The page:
In the Cattle Markets: When Will US Beef Hit the Chinese Market?
Export Protocol Negotiation Will Decide the Timeline for U.S. Beef in China
It was reported last week that China has agreed to allow beef imports from the U.S. for the first time since 2003. This announcement follows a very similar announcement made in September of 2016, though no actual trade has occurred yet. Gaining access to the most populated country in the world would be a very positive development for the U.S. beef industry. China represents a multibillion-dollar market and has the greatest growth potential for beef consumption of any country in the world. China has a large and growing middle class and has experienced steady increases in beef consumption. China and Hong Kong combined to be the largest beef importers in the world in 2016. While the U.S. already exports to Hong Kong, 87 percent of China’s 2016 beef imports were from Brazil, Uruguay, Australia, and New Zealand.
If the U.S. is going to be able to export beef to China, a bilateral agreement over trade specifications must be reached by both countries. The three step process for resuming trade was discussed in a USDA Foreign Agriculture Service report last September (available here). The first step was lifting the ban on U.S. beef. The second and third steps involve negotiating export protocol conditions and an audit of these protocols. The report also pointed toward the discussion of traceability requirements as part of the protocol negotiation. The announcement made last week should be viewed more of a repeat of the first step.
We can look to the process Canadian beef followed to re-enter the Chinese market as a reference. China also closed the door on Canadian beef in 2003 as a response to bovine spongiform encephalopathy (BSE). In June of 2010, China announced it would reopen imports of Canadian beef in stages. The first stage was boneless frozen beef from cattle under 30 months of age which began shipment in May of 2011. China agreed to allow Canadian bone-in frozen beef from cattle under 30 months old in September of 2016. The specifications for Canadian boneless beef and the proposed requirements for bone-in beef are available here. With regards to traceability, the cattle from which the beef is harvested must meet the requirement that “each animal has a unique identity, the farm of origin (place of birth) can be traced, and the cattle should be slaughtered less than 30 months of age.” The process to begin shipment of U.S. will not necessarily have to follow the same staged process or take the same amount of time. However, this is a good example of the type of protocols and regulatory hurdles that must be negotiated.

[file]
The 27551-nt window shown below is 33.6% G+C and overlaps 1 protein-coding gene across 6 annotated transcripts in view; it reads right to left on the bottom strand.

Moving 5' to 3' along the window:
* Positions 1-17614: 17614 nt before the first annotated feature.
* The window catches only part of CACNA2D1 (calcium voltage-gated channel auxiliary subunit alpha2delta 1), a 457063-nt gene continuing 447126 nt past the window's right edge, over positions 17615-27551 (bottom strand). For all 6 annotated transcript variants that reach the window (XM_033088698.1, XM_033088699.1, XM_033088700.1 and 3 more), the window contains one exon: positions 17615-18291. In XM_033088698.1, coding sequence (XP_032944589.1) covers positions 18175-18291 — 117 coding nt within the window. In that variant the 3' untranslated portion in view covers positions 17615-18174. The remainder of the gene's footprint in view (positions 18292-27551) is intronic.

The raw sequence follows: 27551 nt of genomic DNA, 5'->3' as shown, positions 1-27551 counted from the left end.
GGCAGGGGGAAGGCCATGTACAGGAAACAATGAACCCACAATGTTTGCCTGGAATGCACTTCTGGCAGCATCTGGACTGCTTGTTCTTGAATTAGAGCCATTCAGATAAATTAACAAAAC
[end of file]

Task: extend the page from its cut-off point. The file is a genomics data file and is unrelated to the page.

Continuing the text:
It is important to note that if and when we finally start exporting beef to China, much work will need to establish market share of U.S. beef in China. Per capita consumption of beef is much lower in China (forecasted 12.7 lbs. per person in 2017) as compared to the U.S. (forecasted 56.2 lbs. per person in 2017). While this shows enormous room for growth, the growth will likely be throttled by household income. Average per capita income in China was $8,028 (USD) in 2015 – significantly lower than the U.S. average of $56,116. This leads many Chinese consumers to be very price sensitive. Further, the beef produced in the U.S. is overwhelmingly grain-fed as compared to the predominantly grass-fed beef produced by most of China’s current trading partners. However, the population of China leads even gaining a small share of the per capita consumption totals to have a large impact on U.S. exports.
While the possibility of exporting to China should assuredly be viewed as very positive for U.S. beef producers, we have not yet reached the finish line. The resurgence of the topic in media stories last week is more of a reminder of how important beef exports to China could be to our industry than a new development.
Cattle prices were up in most markets last week as compared to the week before. Fed cattle prices were up 3 to 4 percent. As compared to the previous week, fed steer prices were up $3.68 and $7.29 for live and dressed steers, respectively. Feeder prices were up a few dollars per cwt. Choice cutout finished the week at essentially the same level as the week before. The choice-select spread increased to $11.33, up from $1.34 a week ago due to slightly lower select cutout value.
Source: Josh Maples, Assistant Professor, Department of Agricultural Economics, Mississippi State University